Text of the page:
Home / News / Payment of ‘Mahama’s’ expensive power debt has affected Ghana’s economy – World Bank

Payment of ‘Mahama’s’ expensive power debt has affected Ghana’s economy – World Bank

The World Bank has said the Power Purchasing Agreements signed by former President John Mahama, which the Akufo-Addo Government had no choice but to pay, has contributed significantly to the economic woes of the country.

The former President’s administration signed take-or-pay agreements, committing Ghana to pay for billions of cedis for excess energy it does not need.

For a government that had failed to raise enough money to pay for the country’s power needs, thereby plunging the country into nearly five years of dumsor, the Mahama administration signing such an expensive take-or-pay deal at the twilight of the regime raised eyebrows in Ghana and abroad.

Since inheriting the take or pay agreement by the Mahama administration, the Akufo-Addo government has so far committed over 12 billion Cedis to service the debt for power Ghana does not need, and the agreement is still suffocating the nation.

In the midst of Ghana’s return to the IMF for a balance of payment support, the World Bank has emphatically faulted the Mahama agreement as a major cause of Ghana’s economic difficulties and has called for an urgent review of what it described as “wrong and expensive’ agreements.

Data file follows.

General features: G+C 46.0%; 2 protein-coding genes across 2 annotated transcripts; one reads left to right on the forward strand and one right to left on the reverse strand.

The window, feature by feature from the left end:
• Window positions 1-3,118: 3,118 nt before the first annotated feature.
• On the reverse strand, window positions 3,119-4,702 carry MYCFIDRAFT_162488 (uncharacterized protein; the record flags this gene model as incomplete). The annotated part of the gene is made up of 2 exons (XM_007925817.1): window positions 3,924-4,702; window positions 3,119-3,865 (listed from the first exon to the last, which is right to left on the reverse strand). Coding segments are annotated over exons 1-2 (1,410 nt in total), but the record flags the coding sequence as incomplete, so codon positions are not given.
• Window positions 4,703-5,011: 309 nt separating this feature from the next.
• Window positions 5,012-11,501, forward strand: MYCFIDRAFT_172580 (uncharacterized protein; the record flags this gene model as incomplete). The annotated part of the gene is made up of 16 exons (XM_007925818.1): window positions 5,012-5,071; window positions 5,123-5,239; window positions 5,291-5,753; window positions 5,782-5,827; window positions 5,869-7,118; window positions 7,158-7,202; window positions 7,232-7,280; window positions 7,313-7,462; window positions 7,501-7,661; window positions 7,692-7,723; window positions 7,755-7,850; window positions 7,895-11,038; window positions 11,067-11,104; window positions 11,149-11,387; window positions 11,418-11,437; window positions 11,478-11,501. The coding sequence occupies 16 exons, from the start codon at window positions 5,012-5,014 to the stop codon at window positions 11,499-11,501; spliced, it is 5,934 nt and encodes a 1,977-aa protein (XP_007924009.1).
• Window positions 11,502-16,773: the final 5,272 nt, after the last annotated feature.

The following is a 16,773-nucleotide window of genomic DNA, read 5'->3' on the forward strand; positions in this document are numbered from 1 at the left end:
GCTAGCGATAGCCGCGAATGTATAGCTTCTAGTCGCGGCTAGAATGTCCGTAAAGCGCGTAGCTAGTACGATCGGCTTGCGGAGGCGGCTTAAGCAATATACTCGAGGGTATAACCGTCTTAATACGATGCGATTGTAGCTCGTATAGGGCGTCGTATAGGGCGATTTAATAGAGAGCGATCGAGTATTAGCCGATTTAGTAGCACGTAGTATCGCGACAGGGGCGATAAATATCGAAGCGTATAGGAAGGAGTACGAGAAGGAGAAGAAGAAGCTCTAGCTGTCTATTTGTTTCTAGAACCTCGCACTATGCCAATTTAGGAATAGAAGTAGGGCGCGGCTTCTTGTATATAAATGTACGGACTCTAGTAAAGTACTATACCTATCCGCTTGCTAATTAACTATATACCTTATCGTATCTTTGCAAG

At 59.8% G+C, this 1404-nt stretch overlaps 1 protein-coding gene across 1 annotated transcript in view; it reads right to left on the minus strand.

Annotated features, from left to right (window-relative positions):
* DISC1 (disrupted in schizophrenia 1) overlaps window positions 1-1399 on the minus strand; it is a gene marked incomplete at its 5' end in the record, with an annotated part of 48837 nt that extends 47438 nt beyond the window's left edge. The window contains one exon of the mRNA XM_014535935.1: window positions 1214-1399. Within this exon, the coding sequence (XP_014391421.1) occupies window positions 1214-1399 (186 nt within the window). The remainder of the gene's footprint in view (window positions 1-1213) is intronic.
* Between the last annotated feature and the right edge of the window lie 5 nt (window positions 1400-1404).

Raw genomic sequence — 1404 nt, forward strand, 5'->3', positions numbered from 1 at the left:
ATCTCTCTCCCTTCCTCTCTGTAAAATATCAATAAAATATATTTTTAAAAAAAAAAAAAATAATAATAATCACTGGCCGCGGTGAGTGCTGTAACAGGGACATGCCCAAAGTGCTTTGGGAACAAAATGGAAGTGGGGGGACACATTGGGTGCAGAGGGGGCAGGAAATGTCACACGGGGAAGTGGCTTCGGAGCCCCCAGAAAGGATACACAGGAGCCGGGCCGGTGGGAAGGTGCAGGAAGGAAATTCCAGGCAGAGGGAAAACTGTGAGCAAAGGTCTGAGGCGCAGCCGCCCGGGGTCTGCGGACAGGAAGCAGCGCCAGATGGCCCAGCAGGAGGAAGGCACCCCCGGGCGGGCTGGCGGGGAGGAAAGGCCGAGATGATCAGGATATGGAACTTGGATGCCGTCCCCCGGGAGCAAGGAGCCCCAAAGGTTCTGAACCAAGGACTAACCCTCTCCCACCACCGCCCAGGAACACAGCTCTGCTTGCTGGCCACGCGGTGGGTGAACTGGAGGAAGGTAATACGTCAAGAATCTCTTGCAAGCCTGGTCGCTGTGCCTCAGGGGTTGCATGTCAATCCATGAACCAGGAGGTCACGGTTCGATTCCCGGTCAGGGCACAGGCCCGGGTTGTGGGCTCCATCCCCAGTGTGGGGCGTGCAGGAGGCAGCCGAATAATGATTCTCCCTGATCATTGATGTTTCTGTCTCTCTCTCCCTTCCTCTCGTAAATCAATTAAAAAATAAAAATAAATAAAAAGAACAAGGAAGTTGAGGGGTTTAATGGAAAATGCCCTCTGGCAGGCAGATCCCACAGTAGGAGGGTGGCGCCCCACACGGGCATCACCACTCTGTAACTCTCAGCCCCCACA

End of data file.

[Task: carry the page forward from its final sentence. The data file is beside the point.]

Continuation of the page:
“In the aspect of Ghana, those contracts you signed with the PPA are too expensive’, World Bank Country Director Mr. Pierre Frank Laporte told Joy News of the contract signed by the Mahama administration.

“The kind of PPA you signed, it means Ghana is paying for electricity not in use through doubling of capacity.”

“The fact is, in the last few years, Ghana entered into some PPAs that were wrong. These types, in our view, were at the wrong rate and at the wrong prices and today you’re paying duly for it. And today the country is being billed for many of these wrong PPAs.”

So far, the government has paid a whopping 12 billion to service this automatic debt as a result of the inescapable nature of the agreement, and with the country having to continue paying, the World Bank Director called for an urgent review and backed steps the government has taken for a review of the deal.

“I know that the government has started some talks with the IPPs to renegotiate some of these PPAs,” he said.

The Akufo-Addo government has been hailed for its ability to pay for power generation for over six years – thus ending the over four-year-dumsor Ghana faced due to the erstwhile Mahama Government’s inability to pay for power generation.

The erstwhile Mahama Government committed Ghana to a number of Power Purchasing Agreements before it lost power in 2016.

The agreements, numbering over 40, committed Ghana to over $1 billion dollars of take or pay contracts for excess power Ghana didn’t need, which meant the newly installed NPP Government was saddled with finding money to pay for debts bequeathed to it at a time the country was unable to pay for power generation.

In his first State of the Nation Address, President Akufo-Addo announced his Government would renegotiate a number of the agreements in order to free the government of mountain debts, an exercise which was carried out with the renegotiation of about 11 of the power deals.

Nonetheless, Ghana was still left with other debt commitments of the remaining agreements, which has, so far, cost the government over 12 billion Dollars.


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